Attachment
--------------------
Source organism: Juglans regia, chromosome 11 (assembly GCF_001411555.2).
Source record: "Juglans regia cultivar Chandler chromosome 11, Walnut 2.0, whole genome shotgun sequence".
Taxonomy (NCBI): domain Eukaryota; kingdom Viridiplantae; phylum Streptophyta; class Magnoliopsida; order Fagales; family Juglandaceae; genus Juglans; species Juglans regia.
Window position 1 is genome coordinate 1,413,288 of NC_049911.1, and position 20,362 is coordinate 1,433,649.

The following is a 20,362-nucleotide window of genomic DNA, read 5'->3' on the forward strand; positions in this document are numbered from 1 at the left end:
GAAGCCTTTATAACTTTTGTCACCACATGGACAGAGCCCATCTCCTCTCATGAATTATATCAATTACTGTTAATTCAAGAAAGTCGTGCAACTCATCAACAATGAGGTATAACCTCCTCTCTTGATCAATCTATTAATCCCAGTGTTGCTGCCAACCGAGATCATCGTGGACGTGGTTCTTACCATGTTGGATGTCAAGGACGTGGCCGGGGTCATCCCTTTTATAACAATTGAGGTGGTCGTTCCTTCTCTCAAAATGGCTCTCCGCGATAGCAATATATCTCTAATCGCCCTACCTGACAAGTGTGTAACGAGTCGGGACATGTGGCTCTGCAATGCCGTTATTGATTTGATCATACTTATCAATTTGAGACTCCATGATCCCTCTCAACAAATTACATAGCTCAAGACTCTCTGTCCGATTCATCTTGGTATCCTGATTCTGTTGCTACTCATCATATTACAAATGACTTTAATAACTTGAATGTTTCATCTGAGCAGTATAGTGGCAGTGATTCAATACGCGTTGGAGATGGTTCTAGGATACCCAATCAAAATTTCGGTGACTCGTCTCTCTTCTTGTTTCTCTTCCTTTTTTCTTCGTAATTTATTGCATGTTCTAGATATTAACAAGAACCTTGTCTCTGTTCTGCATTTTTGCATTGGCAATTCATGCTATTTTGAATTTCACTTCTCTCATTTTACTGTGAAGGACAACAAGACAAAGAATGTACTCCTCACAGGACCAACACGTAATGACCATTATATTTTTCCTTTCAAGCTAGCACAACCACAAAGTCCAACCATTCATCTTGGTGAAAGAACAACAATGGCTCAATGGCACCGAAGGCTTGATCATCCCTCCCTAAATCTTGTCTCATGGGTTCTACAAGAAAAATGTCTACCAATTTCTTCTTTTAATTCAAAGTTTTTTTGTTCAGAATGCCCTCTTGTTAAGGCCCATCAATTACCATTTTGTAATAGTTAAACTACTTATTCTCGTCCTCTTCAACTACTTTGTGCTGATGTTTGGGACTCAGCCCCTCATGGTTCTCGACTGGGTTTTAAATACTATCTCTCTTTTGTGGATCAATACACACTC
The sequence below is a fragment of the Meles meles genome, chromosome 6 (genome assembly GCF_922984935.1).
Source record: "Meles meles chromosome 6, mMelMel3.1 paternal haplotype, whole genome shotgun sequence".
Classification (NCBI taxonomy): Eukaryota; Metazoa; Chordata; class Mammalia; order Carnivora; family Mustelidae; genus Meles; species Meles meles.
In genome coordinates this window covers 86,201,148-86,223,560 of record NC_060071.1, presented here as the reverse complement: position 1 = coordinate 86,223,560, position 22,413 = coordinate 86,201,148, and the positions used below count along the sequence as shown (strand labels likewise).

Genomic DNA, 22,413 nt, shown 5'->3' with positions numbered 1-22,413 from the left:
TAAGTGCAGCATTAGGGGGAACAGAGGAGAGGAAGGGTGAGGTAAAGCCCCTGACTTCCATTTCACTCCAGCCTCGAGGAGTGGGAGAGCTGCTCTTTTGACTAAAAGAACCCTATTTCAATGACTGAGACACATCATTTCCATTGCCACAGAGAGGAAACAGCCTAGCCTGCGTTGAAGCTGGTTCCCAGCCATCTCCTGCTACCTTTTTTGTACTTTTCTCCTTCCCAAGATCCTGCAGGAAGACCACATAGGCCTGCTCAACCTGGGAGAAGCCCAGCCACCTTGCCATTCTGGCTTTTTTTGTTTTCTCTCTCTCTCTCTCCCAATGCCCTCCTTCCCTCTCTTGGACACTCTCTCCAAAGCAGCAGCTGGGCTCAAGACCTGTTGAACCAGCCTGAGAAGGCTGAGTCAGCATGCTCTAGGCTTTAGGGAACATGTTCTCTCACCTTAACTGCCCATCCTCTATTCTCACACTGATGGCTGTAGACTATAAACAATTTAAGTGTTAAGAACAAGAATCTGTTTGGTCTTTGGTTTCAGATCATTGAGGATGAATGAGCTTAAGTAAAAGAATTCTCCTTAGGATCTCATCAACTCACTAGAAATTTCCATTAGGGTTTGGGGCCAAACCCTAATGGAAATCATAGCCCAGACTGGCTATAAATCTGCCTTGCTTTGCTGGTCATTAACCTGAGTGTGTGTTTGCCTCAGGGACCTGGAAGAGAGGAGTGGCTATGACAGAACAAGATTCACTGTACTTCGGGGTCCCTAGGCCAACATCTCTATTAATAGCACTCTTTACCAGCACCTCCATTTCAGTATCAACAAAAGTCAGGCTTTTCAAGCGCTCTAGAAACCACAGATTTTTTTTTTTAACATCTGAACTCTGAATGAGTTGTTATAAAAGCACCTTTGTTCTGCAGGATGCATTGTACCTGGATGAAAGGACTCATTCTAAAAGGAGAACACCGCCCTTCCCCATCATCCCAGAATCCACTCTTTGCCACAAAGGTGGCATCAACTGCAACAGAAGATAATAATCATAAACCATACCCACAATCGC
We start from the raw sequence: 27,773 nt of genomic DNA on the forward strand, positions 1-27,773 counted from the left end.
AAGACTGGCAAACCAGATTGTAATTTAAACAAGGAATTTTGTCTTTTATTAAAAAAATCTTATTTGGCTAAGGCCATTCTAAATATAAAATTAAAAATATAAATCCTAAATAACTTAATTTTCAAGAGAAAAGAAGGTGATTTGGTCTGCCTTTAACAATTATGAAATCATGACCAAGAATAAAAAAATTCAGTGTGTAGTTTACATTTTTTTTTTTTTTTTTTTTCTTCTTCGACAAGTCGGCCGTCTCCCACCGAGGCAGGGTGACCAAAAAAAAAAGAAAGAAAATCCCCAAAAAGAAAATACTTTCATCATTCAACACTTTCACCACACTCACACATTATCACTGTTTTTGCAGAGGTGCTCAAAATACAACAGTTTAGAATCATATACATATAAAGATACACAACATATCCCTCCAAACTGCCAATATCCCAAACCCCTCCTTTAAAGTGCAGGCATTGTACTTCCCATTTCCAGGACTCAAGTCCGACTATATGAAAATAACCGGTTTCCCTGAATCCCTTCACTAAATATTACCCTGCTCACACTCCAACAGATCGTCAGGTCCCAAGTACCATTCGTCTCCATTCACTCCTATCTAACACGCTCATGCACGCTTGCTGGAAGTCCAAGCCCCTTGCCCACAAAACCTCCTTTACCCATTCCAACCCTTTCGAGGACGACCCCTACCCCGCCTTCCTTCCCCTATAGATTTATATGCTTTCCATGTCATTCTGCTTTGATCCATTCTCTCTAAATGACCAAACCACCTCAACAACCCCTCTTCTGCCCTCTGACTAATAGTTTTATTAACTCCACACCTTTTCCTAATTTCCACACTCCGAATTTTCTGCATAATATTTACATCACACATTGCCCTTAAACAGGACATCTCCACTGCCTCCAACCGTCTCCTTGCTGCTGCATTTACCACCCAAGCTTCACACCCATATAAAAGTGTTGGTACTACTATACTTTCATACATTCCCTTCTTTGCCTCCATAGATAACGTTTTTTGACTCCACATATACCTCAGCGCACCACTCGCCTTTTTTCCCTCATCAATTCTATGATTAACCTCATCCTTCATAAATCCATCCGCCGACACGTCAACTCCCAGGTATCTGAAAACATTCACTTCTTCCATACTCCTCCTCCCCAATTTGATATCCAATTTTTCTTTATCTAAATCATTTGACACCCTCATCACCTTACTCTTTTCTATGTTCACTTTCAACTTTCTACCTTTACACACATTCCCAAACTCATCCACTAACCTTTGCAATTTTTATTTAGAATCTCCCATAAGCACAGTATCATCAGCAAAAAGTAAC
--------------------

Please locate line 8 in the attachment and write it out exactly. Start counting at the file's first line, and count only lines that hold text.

Source record: "Meles meles chromosome 6, mMelMel3.1 paternal haplotype, whole genome shotgun sequence".